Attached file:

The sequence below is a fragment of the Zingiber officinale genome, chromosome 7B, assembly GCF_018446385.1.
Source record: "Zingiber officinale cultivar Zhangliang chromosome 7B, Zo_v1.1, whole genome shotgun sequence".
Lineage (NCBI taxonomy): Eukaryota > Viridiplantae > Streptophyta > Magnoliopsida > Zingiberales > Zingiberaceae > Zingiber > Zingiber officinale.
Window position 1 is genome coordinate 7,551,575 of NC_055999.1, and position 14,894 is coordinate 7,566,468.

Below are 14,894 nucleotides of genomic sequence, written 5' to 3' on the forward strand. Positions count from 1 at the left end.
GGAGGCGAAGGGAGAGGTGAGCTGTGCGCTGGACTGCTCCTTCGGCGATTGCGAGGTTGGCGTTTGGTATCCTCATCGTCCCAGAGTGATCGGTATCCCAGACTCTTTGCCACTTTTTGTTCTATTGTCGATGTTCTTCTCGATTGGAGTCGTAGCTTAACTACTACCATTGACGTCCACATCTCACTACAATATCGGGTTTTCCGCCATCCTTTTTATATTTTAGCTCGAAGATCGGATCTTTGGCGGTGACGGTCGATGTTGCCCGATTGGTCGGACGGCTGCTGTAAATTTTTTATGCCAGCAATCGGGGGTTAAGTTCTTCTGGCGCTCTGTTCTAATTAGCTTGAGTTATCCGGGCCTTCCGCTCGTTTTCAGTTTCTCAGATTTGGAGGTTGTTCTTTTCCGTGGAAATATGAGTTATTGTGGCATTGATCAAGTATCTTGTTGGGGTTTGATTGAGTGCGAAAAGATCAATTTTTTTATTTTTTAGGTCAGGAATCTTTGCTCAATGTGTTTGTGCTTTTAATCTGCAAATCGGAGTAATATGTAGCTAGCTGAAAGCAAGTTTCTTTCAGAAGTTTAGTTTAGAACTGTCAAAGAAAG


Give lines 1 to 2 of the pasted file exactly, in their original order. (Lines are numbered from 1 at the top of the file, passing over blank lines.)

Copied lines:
The sequence below is a fragment of the Zingiber officinale genome, chromosome 7B, assembly GCF_018446385.1.
Source record: "Zingiber officinale cultivar Zhangliang chromosome 7B, Zo_v1.1, whole genome shotgun sequence".